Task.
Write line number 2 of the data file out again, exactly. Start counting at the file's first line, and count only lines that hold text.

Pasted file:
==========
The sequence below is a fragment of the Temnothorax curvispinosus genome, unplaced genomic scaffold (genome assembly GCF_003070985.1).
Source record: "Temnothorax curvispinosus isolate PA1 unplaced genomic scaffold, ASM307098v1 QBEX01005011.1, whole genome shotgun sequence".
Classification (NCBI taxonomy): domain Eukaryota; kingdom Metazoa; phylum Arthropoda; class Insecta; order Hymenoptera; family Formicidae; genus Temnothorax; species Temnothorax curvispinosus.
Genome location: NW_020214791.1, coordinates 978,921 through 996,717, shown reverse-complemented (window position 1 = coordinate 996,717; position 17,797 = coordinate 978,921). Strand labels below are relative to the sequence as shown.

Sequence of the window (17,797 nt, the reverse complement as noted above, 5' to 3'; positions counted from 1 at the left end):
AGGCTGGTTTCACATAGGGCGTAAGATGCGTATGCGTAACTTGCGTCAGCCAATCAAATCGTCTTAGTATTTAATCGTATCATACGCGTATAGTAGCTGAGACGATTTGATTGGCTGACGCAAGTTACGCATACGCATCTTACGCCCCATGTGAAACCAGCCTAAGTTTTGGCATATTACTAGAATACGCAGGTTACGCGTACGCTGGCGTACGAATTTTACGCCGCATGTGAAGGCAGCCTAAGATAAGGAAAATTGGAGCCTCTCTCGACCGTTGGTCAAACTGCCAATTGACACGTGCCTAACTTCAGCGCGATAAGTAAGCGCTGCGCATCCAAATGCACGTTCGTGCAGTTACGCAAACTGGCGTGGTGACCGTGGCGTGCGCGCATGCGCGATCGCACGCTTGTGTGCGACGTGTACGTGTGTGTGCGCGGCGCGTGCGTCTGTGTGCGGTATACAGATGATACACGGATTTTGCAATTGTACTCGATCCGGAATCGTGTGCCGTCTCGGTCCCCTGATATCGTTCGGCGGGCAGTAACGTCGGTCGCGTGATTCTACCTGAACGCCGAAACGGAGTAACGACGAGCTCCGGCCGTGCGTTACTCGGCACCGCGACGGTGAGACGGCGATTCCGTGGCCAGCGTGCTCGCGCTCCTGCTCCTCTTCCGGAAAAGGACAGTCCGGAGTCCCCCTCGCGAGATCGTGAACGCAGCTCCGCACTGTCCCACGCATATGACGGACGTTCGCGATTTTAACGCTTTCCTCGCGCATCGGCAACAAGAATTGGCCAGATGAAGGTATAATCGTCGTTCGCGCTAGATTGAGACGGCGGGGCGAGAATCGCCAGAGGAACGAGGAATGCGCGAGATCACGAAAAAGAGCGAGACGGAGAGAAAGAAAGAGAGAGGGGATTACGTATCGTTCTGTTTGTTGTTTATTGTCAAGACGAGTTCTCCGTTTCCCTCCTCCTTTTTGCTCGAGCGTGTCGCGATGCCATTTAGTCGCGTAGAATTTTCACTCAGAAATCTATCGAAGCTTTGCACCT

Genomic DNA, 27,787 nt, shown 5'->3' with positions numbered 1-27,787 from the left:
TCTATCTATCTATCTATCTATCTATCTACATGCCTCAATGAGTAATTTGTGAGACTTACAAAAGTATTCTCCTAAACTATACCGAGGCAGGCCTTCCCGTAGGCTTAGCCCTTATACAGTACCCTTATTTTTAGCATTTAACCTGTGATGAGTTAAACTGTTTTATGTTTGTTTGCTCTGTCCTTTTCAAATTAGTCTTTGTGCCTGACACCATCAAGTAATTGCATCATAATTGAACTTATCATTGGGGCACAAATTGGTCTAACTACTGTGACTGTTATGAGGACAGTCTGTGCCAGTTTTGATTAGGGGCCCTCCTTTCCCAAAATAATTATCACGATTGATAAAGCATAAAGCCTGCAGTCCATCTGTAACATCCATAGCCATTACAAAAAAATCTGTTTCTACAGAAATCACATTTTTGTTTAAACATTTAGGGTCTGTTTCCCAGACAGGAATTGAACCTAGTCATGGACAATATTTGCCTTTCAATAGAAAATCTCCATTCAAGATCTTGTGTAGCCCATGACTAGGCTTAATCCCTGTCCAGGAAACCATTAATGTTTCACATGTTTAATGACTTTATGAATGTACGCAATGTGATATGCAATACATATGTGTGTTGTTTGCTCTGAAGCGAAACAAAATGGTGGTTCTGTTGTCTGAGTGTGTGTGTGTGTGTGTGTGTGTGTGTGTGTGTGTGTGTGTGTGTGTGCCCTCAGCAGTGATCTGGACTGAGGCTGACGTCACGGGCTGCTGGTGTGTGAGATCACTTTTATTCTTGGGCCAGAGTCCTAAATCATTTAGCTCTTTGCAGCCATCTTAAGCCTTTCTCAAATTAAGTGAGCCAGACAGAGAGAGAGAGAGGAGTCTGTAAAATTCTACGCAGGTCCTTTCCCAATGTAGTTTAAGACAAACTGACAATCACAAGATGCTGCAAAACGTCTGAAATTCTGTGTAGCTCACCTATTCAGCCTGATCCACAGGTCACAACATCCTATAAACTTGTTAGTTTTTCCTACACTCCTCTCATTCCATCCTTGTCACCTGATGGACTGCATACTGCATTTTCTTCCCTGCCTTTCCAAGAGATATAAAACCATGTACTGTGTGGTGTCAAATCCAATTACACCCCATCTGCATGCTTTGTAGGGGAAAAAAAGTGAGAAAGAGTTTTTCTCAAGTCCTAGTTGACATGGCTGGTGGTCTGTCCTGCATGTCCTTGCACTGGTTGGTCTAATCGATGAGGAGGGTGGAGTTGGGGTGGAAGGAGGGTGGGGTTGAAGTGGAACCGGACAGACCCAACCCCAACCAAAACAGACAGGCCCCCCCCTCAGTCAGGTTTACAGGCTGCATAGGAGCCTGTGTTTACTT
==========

Source record: "Temnothorax curvispinosus isolate PA1 unplaced genomic scaffold, ASM307098v1 QBEX01005011.1, whole genome shotgun sequence".